By on November 28, 2016

Toyota Gazoo WRC

Toyota is pondering using its Gazoo Racing unit as a performance brand for future road cars, not unlike BMW’s M Division and Mercedes-AMG.

The timing couldn’t be better, as it was really starting to seem like Toyota was intentionally trying to make itself the least-exciting brand in the world. The Supra vanished in North America by 1998, the MR2 followed suit after 2005, the underwhelming seventh generation Celica came and went with no replacement, and Toyota Racing Development seemed unhealthily fixated on the off-roading capabilities of the Tacoma.

Thankfully, it looks like the company is finally coming to its senses.

Gazoo motorsport oversees Toyota’s World Endurance Championship program, World Rally Championship team, and Dakar Rally group. The company also has gotten involved with consumer products by way of the limited-production Gazoo Racing Masters of Nürburgring (GRMN) version of the GT86. The company is also responsible for the Toyota G’s lineup of semi-sportified passenger vehicles.

Speaking to Autocar, Gazoo Racing chief Koei Saga said he intends to expand into road cars, drawing a link between that side of the Toyota business and its racing activities.

“In Europe, the challenge is bigger because we have more competitors here, and it is also an issue of cost,” he said. “However, I am very much working on that so we can have a brand like the [BMW] M brand.”

Saga wouldn’t commit to questions about the upcoming Supra or Z5, suspicions on the company’s involvement remain. While the G’s vehicles tend to be modest, image-enhanced cars, GRMN limited editions included a lightened Mark X sedan, turbocharged 150 horsepower Vitz/Yaris, and the aforementioned track-enhanced GT86 coupe.

The rumor-mil has it that the first Gazoo model produced in any number, would be a spiced-up subcompact. Toyota’s top brass have hinted at a performance Yaris and Gazoo already has a World Rally Championship version in the works. Knowing what we know about the WRX, it would be silly not to see a turbocharged Yaris on sale someday — especially if the WRC car does well.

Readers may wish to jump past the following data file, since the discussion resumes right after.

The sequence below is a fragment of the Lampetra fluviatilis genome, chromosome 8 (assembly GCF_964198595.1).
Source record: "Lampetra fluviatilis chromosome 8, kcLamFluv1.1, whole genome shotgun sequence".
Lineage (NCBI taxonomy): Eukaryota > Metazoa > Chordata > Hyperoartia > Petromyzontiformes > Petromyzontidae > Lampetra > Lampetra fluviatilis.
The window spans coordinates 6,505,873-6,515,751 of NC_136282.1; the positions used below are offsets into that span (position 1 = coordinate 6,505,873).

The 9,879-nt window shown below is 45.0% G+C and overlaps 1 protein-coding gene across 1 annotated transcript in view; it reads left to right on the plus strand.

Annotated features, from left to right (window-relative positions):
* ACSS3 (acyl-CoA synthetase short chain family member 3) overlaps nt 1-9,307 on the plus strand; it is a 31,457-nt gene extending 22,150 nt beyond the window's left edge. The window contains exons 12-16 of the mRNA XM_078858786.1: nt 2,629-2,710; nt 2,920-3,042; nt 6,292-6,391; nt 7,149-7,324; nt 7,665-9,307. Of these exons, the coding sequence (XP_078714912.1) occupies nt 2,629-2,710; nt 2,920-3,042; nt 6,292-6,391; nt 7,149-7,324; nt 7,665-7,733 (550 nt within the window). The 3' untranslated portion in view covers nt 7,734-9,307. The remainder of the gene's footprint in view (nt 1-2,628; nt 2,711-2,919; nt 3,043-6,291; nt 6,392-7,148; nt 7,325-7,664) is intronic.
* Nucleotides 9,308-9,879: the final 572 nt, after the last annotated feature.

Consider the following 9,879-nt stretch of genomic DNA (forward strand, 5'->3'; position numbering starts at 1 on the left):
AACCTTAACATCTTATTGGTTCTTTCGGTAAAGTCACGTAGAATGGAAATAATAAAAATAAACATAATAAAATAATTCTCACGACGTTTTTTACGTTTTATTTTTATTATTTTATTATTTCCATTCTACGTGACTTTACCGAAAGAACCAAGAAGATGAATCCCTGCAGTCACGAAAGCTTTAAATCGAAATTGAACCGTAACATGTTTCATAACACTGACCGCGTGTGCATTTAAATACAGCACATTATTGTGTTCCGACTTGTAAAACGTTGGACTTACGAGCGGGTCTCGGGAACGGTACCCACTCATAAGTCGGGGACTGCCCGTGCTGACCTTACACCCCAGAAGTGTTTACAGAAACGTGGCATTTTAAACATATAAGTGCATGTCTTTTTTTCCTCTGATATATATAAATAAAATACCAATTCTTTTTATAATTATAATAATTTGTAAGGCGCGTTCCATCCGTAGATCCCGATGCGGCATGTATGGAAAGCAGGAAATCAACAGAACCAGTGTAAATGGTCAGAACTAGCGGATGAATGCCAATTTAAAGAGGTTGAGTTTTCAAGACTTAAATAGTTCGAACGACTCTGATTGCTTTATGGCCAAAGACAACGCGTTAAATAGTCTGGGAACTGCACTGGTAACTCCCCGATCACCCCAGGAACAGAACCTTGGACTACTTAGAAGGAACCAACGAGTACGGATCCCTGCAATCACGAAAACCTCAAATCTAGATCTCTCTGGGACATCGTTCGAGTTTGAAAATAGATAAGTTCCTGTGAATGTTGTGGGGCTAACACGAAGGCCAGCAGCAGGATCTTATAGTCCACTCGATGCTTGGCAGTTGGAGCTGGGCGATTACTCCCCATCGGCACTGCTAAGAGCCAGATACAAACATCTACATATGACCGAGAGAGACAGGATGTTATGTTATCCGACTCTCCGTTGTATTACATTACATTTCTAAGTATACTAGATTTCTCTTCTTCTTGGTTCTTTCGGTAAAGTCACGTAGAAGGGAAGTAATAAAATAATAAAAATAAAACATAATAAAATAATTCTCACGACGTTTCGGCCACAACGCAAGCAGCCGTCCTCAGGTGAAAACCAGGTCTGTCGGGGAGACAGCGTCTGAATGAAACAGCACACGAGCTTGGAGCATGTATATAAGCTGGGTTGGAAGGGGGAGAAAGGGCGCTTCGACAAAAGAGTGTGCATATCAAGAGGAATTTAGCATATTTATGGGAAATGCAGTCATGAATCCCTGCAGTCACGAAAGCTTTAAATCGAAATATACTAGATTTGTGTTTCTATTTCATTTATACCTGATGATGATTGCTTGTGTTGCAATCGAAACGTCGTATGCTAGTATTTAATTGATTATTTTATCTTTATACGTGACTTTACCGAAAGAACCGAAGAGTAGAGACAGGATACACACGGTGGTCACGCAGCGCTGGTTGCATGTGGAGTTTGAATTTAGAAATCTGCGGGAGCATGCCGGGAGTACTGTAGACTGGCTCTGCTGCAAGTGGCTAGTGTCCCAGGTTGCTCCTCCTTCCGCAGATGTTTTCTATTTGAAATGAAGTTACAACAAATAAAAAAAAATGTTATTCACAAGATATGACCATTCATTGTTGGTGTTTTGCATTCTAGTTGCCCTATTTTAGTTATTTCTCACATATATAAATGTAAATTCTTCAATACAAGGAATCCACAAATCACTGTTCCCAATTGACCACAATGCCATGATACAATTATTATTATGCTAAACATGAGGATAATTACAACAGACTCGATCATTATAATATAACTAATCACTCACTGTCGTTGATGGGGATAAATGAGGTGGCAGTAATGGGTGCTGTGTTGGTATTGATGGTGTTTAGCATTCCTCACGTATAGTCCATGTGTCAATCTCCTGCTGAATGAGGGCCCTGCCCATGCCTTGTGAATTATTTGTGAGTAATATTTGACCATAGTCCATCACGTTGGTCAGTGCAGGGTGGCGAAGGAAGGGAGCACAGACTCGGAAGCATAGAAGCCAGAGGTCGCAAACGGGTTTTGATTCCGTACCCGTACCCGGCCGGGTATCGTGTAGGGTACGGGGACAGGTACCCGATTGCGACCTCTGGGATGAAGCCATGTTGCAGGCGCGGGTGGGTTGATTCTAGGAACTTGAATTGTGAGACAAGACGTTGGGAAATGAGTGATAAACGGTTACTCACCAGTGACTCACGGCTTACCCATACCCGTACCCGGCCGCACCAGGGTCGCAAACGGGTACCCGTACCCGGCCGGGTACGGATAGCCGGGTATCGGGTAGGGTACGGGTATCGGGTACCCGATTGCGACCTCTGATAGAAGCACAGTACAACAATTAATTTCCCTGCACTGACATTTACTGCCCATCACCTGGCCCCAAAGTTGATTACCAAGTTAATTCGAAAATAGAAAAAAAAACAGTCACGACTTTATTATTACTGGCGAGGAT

Toyota Gazoo racing

[Images: Toyota]

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57 Comments on “Toyota Considers Welcoming Fun Back into Its Fleet With New Performance Division...”


  • avatar
    Blackcloud_9

    Gazoo Racing? Were they inspired by the little green alien on the Flintstones?

  • avatar
    CoreyDL

    These guys will give my new tuning company, Popsicle Motorsports, a run for its money.

    Seriously, change the name to something cool. There are so many cool sounding Japanese words from which you can choose. Gazoo isn’t one of them.

    • 0 avatar
      OldManPants

      “There are so many cool sounding Japanese words from which you can choose.”

      Yeah, like “kabuki”. Their styling’s already more than half way there.

      Here’s a suggestion for their exhaust tuning:

      japantoday.scdn2.secure.raxcdn.com/images/size/x/2016/04/kabuki.jpg

    • 0 avatar
      JohnTaurus_3.0_AX4N